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Claire 1st February 2006 04:12 PM


This is the first volume of Roald Dahl's autobiography - although he makes a big point of saying that it's not an autobiography, because they're boring, but it's just a few things that happened to him that he remembered well and thought were interesting.


I was nervous that it would be a bit boring compared to the magic of his books, but it was very good indeed. My only complaint was that it wasn't nearly long enough. I finished it in less than two hours and wished it was about 10 times the length. I look forward to reading the second (and third?)


Has anyone else read this?


And can anyone recommend a decent biography? I'd be interested to read more about him from a different perspective.


It occurs to me that autobiography isn't a genre of book that gets written for child readers. I wonder why that is? And does it matter? This is probably the first book I've come across that would fit that category.


Cathy 2nd February 2006 10:01 AM


Have you read Going Solo ? It follows on from Boy, can't remember enjoying it as much but I do remember his account of photographing the seven wonder of the world from the air and delivering oil for Shell in Africa.


Claire 2nd February 2006 05:57 PM


I haven't read it yet - but I intend to as soon as I see if at the library. At the very end of Boy, he'd just started working for Shell.


Flingo 2nd February 2006 07:06 PM


All the biographies I can think of are aimed at children too. One of my favourites of these is the "Dead Famous" series one - Roald Dahl and his Chocolate Factory.


I read Boy and Going Solo many times during middle and upper school. I remember reading, very clearly, his descriptions of being caned at school, and later in GS his experiences in World War II. An incredible achievement to write an autobiography that appeals to children in this way.


To the list of other autobiography written for children, would "My Family and Other Animals" count as well?


Claire 5th February 2006 04:47 PM


I guess I'd be more interested in an "adult" biography, as I'm interested in the side of him that wrote the adult horror stories as well.


Yes, My Family and Other Animals probably counts as child-friendly autobiography. I reckon I read it in my early teens or earlier. We all enjoyed the dramatisation of it over Christmas - and I remember enjoying the series a good few years ago, as well.


It's a shame there aren't more. There's something very compelling about the idea "This is a True Story, it Happened to Me and I'll Tell You about it". Straight biography doesn't grab you in the same way.

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Thanks for the recommendation, nigelwyn. Good to have you join us :wavey:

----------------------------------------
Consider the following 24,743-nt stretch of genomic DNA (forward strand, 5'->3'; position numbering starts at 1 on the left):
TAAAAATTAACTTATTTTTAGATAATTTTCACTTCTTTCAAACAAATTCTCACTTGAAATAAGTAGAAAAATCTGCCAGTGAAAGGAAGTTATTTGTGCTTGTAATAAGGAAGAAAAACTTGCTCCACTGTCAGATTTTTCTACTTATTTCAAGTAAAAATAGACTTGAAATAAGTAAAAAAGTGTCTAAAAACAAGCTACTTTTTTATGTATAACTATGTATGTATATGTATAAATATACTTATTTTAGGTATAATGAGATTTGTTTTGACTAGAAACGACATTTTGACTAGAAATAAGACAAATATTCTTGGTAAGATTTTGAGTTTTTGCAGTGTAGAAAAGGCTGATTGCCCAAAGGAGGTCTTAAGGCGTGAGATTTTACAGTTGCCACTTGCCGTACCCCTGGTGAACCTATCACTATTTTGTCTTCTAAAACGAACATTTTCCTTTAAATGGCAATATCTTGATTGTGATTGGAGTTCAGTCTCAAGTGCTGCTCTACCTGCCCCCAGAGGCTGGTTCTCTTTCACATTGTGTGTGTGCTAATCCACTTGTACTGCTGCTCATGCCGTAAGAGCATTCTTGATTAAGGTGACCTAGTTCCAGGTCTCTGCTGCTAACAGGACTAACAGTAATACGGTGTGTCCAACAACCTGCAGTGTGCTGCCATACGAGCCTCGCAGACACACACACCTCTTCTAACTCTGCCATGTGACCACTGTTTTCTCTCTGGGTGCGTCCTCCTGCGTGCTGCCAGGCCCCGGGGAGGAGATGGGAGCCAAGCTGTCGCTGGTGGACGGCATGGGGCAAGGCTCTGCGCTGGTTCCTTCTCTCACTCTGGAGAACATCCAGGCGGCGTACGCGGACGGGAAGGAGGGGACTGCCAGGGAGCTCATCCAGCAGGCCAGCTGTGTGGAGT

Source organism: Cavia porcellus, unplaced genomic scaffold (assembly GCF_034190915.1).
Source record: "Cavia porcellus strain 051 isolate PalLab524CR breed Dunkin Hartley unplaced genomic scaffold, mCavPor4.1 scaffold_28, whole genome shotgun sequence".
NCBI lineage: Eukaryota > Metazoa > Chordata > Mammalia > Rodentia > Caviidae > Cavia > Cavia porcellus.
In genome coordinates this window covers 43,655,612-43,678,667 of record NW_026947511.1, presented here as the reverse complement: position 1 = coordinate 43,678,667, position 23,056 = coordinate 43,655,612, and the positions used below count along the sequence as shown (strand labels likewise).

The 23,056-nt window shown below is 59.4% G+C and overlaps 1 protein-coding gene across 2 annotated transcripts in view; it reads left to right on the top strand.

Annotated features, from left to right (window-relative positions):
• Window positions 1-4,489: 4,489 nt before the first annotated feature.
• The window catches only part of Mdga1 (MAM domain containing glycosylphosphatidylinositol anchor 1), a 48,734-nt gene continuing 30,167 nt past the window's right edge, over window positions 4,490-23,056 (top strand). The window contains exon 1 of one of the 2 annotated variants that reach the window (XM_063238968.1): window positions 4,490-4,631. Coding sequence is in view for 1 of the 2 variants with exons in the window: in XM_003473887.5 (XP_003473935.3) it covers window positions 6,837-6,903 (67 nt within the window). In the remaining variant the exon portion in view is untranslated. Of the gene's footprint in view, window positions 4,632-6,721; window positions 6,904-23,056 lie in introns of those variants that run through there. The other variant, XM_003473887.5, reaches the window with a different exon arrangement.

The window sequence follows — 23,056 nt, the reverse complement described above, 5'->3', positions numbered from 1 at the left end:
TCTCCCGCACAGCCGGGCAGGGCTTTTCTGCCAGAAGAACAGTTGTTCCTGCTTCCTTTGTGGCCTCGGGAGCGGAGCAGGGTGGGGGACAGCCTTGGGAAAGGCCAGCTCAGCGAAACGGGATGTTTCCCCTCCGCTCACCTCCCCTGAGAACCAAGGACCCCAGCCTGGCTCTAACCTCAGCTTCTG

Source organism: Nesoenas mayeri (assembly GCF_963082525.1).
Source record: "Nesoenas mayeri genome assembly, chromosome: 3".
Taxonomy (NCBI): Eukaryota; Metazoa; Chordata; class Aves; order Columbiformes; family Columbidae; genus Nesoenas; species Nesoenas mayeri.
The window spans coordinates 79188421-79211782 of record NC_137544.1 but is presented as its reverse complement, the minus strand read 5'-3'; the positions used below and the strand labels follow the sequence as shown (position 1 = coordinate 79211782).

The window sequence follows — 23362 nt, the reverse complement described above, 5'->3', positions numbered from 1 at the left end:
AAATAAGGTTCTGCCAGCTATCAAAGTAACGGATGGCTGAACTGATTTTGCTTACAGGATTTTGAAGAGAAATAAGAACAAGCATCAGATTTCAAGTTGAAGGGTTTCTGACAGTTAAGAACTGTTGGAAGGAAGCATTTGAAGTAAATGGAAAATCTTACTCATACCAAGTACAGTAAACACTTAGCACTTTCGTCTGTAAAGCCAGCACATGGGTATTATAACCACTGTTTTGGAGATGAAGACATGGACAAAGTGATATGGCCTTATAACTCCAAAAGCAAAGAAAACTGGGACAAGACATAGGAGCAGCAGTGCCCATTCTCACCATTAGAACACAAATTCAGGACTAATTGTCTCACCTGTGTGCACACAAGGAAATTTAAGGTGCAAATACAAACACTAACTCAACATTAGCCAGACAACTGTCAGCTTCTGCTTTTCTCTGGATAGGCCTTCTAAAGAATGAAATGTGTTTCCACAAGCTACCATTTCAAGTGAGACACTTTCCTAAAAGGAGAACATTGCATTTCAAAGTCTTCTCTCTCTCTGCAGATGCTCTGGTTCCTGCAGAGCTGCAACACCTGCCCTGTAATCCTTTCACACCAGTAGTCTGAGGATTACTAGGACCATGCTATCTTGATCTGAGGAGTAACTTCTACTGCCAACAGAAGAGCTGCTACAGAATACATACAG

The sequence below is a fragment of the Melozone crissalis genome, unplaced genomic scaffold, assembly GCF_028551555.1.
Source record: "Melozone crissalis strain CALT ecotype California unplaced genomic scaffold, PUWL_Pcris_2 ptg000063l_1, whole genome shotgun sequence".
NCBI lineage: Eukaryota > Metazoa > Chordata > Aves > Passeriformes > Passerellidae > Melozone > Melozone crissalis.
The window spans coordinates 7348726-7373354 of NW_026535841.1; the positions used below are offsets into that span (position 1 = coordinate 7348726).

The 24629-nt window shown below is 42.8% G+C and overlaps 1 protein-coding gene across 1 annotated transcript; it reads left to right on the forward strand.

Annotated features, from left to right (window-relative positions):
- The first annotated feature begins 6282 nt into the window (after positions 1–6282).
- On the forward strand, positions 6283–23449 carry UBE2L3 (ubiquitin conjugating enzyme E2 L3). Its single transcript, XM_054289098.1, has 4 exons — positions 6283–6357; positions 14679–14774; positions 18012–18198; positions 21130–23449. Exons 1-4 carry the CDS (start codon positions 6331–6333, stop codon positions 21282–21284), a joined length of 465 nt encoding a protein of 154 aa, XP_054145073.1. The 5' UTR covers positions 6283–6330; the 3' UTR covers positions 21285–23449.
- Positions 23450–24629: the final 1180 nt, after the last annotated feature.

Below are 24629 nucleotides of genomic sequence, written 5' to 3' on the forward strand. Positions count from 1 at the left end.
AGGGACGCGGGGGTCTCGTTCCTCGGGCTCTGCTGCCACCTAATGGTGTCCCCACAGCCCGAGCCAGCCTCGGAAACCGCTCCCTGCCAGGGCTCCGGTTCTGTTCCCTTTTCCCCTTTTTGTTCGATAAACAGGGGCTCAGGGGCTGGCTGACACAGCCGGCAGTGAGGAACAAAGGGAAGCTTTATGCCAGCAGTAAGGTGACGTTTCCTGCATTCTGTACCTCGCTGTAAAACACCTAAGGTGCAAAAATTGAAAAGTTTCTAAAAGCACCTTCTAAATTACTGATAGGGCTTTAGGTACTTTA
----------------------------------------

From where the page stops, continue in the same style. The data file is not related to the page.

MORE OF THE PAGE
Can you say a bit more about "Unimagined"? When and where is it set? Do you think it would appeal to child readers, as well as being about a childhood?


Thanks - look forward to hearing a bit more about it,



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I wonder if I might take the liberty of telling you about Unimagined, as I am the author of the book.


Unimagined is about my life growing up in London and Scotland in the 60s, 70s and 80s – through school, university and into my first job. Although it is ostensibly about ‘a Muslim boy’, it is 90% about ‘just a boy’. One of my (white, Anglo-Saxon, Christian) colleagues read it and said that he could identify with most of it from his own experiences and additionally found the Islamic thread very informative. Someone else commented, “We are all Imran Ahmad”, which was an extremely kind thing to say.


When we are growing-up, life is a series of academic years punctuated by summer holidays. I am extremely fortunate that my birthday was in early September, so I have structured the book as one chapter per year of life, always beginning around my birthday.


The book is written in the present tense, giving a sense of immediacy throughout, and the narrative voice is always that of the boy at that specific age – his inner dialogue, fears, misconceptions – rather than of a grown-up writer looking back with hindsight.


From what I have been told, the book is fascinating for children (around 11+) as well as adults. There is no overt violence and sex is only blurrily alluded to. (Three occurrences of foul language have been blanked out, and there are two occurrences of the word ‘shit’, appropriate in the context.)


The narrative covers such themes as the need to belong, bullying, insecurity, confusion, friendship, exams, the opposite sex and so on, but is generally considered to be upbeat and apparently very funny. (I say ‘apparently’ because the memories are still excruciatingly embarrassing to me.)


This very kind book lover gave a wonderful analysis:




All of the reviews and details are on the book’s website:




I do hope that you will consider reading Unimagined and will enjoy it.


Best regards,


Imran Ahmad



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Hi Imran!


Good of you to join us and give such a detailed response to Claire's question. I'm sure there are many on BGO who will be interested by your book.


I hope you'll be able to stick with us, though, and contribute to other areas of the site. An author's perspectives are always to be welcomed in our discussions about books!

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